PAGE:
Nancy Fredericks pens IWLC's "Mindful Mondays" column, appearing the second Monday of every month. Fredericks is a preeminent Business Executive Strategist, Author and Thought Leader. Corporations like Johnson & Johnson, PepsiCo, Adobe, Allergan and Transamerica have retained her to optimize individual and organizational performance. You can find her at www.CareerStretchZone.com.
Today’s competitive business landscape demands collaboration of the highest order to generate better thinking as well as achieve better results. Collaboration is easy to say, harder to incorporate, and tough to pull off.
It requires the right people coming together with the right attitude and technical expertise, skill sets, and cooperative behavior to deliver innovative and sustainable solutions. It demands winning as a group rather than winning as an individual.
What’s the barrier to successful collaboration? You are—and the company structure you work within. And this requires a seismic mindset shift.
First, the corporate hierarchical is antithetical to collaboration. Aren’t you expending a lot of time and effort on corporate projects far broader in nature than ever before? And yet, don’t you report to one boss whose loyalties more typically are entrenched in one division?
Collaborative projects are, in fact, your company’s way of asking you to make decisions for the greater good of the organization while still reporting to one boss who is instrumental to your career success.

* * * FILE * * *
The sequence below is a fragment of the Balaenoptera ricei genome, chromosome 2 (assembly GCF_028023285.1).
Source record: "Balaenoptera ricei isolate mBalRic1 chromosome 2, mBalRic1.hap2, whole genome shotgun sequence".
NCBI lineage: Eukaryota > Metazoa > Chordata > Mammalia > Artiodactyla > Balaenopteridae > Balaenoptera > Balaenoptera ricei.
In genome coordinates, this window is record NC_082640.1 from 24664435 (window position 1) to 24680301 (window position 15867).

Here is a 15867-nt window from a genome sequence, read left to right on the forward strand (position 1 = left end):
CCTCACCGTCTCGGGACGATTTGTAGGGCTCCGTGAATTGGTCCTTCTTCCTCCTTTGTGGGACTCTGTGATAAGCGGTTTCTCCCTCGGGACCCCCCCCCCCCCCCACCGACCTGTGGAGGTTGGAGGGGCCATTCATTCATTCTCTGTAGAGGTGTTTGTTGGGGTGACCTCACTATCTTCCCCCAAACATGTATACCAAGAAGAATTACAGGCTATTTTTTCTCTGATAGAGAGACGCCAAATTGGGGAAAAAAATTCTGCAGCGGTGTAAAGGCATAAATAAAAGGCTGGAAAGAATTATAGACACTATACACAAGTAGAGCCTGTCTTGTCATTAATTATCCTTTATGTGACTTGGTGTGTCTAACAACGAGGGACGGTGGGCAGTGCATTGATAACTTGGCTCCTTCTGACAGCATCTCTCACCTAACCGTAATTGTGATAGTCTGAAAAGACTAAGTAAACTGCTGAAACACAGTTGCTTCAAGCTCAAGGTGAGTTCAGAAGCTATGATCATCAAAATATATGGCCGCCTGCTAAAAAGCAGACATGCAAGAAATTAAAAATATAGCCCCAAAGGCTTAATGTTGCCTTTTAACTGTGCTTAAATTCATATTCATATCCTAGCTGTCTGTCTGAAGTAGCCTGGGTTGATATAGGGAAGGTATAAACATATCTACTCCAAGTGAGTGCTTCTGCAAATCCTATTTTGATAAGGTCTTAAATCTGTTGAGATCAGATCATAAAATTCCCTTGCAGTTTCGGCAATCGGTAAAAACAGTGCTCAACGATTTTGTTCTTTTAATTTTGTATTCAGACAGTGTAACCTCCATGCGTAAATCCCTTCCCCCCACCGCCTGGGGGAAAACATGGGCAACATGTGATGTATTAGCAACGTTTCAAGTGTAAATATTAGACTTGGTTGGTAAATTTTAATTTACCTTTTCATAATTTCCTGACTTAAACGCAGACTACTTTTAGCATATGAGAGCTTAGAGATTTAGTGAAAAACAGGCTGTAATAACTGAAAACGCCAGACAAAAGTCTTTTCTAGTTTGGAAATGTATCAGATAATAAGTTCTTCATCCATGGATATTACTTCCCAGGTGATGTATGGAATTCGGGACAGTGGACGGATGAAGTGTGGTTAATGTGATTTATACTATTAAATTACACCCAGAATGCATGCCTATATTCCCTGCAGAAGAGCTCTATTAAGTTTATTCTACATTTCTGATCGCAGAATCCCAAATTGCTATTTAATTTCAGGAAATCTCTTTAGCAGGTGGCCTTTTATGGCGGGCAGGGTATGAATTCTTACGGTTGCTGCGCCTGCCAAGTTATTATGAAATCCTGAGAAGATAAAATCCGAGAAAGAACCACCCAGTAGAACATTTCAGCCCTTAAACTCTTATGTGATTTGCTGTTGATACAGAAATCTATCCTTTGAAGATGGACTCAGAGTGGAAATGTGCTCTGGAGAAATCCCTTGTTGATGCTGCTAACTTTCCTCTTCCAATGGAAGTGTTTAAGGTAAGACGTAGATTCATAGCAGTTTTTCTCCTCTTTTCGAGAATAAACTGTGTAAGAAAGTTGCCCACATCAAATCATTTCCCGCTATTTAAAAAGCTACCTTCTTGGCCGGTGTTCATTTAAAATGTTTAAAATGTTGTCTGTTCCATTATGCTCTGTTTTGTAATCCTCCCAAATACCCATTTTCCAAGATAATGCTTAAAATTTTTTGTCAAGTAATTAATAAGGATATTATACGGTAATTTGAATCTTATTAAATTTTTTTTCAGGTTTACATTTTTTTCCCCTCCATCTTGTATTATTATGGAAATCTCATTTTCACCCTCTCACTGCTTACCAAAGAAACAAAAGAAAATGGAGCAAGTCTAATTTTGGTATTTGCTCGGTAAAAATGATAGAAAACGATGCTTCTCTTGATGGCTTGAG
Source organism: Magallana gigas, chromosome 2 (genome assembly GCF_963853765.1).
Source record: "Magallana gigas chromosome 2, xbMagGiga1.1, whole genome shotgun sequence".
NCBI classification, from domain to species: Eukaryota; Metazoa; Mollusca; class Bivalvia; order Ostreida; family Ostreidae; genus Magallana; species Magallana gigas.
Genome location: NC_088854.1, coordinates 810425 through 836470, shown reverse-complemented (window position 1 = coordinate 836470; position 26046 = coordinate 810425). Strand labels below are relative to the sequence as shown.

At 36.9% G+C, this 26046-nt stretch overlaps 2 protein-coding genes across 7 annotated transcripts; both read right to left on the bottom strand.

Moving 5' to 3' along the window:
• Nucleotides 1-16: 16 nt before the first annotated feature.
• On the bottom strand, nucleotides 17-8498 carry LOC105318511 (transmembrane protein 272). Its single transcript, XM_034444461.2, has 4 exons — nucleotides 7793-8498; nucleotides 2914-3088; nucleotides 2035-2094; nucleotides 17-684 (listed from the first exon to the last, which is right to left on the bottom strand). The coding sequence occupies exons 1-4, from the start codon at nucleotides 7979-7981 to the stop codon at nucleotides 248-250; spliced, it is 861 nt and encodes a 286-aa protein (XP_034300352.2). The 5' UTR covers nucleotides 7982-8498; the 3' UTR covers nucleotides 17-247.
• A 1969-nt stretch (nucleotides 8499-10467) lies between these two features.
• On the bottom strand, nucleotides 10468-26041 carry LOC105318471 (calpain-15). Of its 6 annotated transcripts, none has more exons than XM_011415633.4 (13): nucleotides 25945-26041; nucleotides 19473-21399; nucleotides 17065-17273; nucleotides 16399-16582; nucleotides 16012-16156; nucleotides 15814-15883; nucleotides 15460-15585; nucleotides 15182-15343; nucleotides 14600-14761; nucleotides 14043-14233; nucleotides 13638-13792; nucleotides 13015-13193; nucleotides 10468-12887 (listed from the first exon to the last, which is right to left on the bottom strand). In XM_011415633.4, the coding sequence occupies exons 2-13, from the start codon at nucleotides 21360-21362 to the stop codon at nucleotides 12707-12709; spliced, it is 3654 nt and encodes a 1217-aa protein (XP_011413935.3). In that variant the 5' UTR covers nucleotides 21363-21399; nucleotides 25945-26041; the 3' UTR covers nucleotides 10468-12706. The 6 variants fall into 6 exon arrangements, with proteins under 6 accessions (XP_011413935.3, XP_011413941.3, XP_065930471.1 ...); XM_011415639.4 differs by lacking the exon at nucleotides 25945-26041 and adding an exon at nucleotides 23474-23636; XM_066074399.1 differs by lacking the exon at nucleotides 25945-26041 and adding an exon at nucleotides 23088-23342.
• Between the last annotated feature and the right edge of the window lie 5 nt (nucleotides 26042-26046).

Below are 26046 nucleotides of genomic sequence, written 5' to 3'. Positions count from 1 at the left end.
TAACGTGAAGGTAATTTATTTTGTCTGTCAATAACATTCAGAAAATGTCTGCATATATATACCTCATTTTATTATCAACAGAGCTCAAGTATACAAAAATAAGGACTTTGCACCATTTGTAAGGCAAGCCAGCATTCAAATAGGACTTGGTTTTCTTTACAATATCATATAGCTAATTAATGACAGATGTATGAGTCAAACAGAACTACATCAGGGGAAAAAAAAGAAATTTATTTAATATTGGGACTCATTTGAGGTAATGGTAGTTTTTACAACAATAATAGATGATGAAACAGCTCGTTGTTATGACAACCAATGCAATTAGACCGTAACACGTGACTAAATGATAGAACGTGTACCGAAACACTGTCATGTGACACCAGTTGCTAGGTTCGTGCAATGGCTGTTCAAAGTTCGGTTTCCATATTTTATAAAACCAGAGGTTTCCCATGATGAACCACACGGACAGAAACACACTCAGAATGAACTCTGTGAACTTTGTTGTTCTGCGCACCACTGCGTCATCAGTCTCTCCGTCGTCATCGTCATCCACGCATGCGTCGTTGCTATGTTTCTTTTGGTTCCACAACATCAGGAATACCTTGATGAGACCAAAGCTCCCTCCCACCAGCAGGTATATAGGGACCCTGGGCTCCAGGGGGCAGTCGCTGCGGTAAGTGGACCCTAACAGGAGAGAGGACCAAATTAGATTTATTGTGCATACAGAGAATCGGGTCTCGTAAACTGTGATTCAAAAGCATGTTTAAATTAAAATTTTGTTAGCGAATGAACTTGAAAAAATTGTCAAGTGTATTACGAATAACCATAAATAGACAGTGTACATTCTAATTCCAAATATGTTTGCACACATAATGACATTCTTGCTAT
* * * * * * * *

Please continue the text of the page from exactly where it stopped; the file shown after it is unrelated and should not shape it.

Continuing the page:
Today instead of being responsible to one authority—your boss—you now have unofficial dotted line responsibility to many through your collaborative endeavors—often across divisional borders.
This broader reporting structure turns your allegiance response upside down. And more often than not, these dueling expectations have you stretched beyond your capacity to give another nanosecond of time or effort.
“Should I meet the deadline on the collaboration project or my boss’s must do’s?” is the cry I hear from many of my clients.
The reality is through your collaborative projects you are answerable to many. You must transcend self-interest (even that of your boss and division), remain a loyal partner to your boss while demonstrating a commitment to the corporation as a whole. Such a dramatic shift should be a massive wake-up call for you. It forces you to completely transform how you manage your time and your relationships!
Second, the culture of the individual hero contributor is long gone.Instead of gaining career advancement through your individual contributions now you are working with executives from multiple levels as an expert equal crossing divisional, and cultural borders to produce sustainable bottom-line results.
In collaboration, you are assessed on the quality of the project outcome—not your individual effort. You see, your impact is determined both by your expertise as well as your ability to move the project forward on-time and under budget through integrating the ideas, views, and talents of a disparate group of employees.
Good collaborators know how to play in the gray space which is the conflict-inducing gaps between the knowledge you bring to the table and that of your co-collaborators. Such an environment challenges you to get out of the minutia of your expertise to combine your conceptual/strategic thinking with others in an open and flexible manner.
Collaboration demands a team where together you are comfortable with being uncomfortable. As you become more at ease in this new unchartered, less delineated environment, your collaboration efforts are easy-peasy! And remember, this competency—when performed well—is the trait which will separate you from the rest of the crowd.